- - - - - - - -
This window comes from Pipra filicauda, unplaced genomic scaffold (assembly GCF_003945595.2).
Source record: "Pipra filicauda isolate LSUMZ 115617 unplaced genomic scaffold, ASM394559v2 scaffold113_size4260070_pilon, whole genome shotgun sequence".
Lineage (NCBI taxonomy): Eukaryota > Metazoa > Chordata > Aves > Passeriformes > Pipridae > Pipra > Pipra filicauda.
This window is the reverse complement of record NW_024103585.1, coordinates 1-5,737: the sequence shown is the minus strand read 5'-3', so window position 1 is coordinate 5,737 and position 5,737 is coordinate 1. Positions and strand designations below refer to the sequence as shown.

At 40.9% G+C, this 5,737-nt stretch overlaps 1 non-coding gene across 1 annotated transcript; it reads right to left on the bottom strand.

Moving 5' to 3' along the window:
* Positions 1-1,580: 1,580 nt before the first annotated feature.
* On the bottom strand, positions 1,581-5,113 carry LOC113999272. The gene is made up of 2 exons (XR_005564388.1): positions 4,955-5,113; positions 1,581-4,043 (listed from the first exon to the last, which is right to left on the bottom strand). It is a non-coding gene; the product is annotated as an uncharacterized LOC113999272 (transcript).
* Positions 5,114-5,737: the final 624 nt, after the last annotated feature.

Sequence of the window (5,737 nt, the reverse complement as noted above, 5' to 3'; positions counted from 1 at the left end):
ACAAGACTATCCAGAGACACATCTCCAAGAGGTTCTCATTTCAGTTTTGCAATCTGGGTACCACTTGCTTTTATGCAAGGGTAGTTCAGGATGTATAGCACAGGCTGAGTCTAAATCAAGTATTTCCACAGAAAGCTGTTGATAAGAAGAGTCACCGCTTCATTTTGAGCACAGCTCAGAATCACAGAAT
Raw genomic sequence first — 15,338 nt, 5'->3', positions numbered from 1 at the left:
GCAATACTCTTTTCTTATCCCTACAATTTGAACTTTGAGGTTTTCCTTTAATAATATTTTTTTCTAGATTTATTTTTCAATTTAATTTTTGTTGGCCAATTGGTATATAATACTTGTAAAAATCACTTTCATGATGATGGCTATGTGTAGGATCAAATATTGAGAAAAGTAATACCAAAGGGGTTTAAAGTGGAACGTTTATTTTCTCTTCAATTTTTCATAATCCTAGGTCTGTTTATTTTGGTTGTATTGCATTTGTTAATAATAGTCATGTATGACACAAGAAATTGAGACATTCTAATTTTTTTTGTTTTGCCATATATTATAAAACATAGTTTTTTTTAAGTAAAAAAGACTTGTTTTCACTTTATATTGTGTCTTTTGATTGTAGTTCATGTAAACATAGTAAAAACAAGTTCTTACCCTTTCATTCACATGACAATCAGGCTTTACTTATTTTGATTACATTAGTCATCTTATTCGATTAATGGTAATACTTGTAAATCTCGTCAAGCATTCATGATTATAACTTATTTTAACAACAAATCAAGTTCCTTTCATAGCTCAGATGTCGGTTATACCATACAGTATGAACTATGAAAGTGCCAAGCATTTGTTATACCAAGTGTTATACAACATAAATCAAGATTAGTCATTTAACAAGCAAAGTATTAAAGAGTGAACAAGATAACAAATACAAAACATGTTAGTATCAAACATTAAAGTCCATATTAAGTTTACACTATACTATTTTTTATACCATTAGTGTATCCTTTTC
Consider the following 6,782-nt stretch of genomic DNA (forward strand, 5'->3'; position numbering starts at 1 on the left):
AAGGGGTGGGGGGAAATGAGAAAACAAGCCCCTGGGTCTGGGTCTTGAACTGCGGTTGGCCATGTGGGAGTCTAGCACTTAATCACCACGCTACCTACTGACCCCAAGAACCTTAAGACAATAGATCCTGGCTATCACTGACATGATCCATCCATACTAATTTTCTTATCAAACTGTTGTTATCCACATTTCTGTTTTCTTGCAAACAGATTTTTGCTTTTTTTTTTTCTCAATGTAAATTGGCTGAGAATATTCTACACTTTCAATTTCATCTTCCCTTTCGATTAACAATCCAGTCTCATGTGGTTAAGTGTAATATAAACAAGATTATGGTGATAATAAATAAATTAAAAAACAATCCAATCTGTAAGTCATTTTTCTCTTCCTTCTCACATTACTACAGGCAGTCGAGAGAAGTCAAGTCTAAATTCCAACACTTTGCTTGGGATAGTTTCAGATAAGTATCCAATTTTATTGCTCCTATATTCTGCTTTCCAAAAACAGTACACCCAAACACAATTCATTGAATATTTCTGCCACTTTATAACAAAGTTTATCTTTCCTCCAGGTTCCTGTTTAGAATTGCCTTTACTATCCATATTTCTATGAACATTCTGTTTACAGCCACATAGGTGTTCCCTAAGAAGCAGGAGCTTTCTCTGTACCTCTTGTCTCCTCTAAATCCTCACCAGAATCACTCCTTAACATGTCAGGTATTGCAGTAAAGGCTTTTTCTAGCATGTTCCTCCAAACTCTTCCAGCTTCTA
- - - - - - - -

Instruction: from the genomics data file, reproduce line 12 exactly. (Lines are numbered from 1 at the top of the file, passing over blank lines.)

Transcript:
Raw genomic sequence first — 15,338 nt, 5'->3', positions numbered from 1 at the left: